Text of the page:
Sure, we’ve made strides, and there has definitely been significant progress on a lot of levels. But no matter how you slice it, there are still just a lot of people out there who can’t seem to wrap their head around the fact that we are indeed Americans too. In the eyes of many, we’re still apparently outsiders. Most notable in the dat are the misperceptions around:

- Loyalty of Asian Americans: Despite the approximately 59,141 Asian Americans serving in active duty in the U.S. Armed Services, and the more than 300 Asian Americans who have been injured or died in Operation Iraqi Freedom, there are still suspicions about the loyalty of Asian Americans. Among the general population, 45 percent believe Asian Americans are more loyal to their countries of ancestry than to the United States, up from 37 percent in the 2001 survey. In contrast, approximately three in four of the Chinese Americans surveyed say Chinese Americans would support the United States in military or economic conflicts, compared to only approximately 56 percent of the general population who agrees.

Political Influence: While the Asian American community celebrated the cabinet appointments of members to the Obama administration – Energy Secretary Steven Chu, Commerce Secretary Gary Locke, and Veterans Affairs Secretary General Eric Shinseki – there is a significant lack of representation among other federal, state and local elected leadership. There are currently six Asian American members of the House of Representatives from continental U.S. states and two Senators from Hawaii (no Senator from a continental U.S. state), and only one Governor, Bobby Jindal of Louisiana. C-100′s survey reports that 36 percent of the general population thinks that Asian Americans have the right amount of power and influence in Washington, while only 15 percent of Chinese Americans believe this to be true. However, 47 percent of the general population believes that Asian Americans have too little power in Washington, with 82 percent of Chinese Americans agreeing.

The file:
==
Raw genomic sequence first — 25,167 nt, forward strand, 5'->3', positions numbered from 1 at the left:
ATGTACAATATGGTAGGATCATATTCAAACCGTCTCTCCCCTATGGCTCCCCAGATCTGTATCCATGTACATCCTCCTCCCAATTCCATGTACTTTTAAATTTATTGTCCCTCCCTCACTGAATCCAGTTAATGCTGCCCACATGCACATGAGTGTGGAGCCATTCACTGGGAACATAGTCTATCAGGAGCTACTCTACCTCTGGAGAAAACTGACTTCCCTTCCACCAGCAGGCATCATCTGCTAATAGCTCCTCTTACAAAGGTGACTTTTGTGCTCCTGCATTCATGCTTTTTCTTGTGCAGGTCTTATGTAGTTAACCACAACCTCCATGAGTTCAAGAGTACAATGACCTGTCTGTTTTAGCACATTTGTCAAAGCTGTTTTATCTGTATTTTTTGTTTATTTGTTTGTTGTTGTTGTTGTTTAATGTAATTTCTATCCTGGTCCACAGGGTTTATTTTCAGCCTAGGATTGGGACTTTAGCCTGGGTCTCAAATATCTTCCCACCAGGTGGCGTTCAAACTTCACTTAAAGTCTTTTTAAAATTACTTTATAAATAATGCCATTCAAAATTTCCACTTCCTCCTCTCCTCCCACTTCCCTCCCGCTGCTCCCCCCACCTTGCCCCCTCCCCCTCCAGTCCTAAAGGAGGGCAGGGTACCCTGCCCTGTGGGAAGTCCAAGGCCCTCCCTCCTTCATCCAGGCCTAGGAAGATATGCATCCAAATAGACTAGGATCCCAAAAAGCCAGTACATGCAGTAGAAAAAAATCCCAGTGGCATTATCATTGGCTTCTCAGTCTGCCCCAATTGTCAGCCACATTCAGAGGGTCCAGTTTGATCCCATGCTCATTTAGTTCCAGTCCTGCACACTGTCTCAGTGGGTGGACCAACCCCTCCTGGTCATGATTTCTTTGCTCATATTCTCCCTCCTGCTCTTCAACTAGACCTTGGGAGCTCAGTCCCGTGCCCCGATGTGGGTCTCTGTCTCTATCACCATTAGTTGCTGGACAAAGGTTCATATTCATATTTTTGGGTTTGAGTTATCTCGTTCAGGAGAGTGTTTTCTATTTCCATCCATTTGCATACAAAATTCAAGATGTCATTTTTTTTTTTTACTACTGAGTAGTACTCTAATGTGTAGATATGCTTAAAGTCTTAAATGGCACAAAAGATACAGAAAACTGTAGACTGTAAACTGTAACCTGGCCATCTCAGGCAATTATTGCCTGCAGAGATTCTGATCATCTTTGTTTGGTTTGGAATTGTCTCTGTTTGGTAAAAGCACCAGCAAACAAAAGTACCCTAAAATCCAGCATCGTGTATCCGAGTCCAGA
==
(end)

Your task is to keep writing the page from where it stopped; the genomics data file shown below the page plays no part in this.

Leadership in Education Institutions & Corporate America: Although stereotypes around Asian Americans as the “model minority” continue to be perpetuated in educational institutions and in the workforce, the presence of Asian Americans is not matched with representation in leadership.

Education: The report shows that 65 percent of the general population believes Asian American students are adequately represented on college campuses, with 45 percent of Chinese Americans agreeing and 36 percent arguing that they are underrepresented. In reality, there are only 33 Asian American college presidents in the United States (out of about 3,200) and, while analysis shows that among the top sector of higher education institutions – as listed in U.S. News & World Report’s 2005 rankings – Asian Americans are well represented as students (6.4 percent) and faculty (6.2 percent), only about 2.4 percent are represented in the positions of president, provost or chancellor.

Corporate America: Similarly, while Asian Americans hold only about 1.5 percent of corporate board seats among Fortune 500 Companies, 3 C-100′s report found that 50 percent of the general population believes Asian Americans are adequately represented on corporate boards, while only 23 percent of Chinese Americans agree. Forty-six percent of the general population also believes Asian Americans are promoted at the same pace as Caucasian Americans, with only 29 percent of Chinese Americans saying the same.

The full report, available as a PDF, can be downloaded from the Committee of 100′s website here. Next week, C-100 will be conducting a panel discussion in Washington D.C. to address the report findings. It’s Thursday, April 30 at the Committee’s 18th Annual Conference. Panelists will include Congressman Mike Honda; Charles Cook, Cook Political Report; Antonia Hernandez, California Community Foundation; and Ralph Everett, Joint Center for Political and Economic Studies. For more information, go here.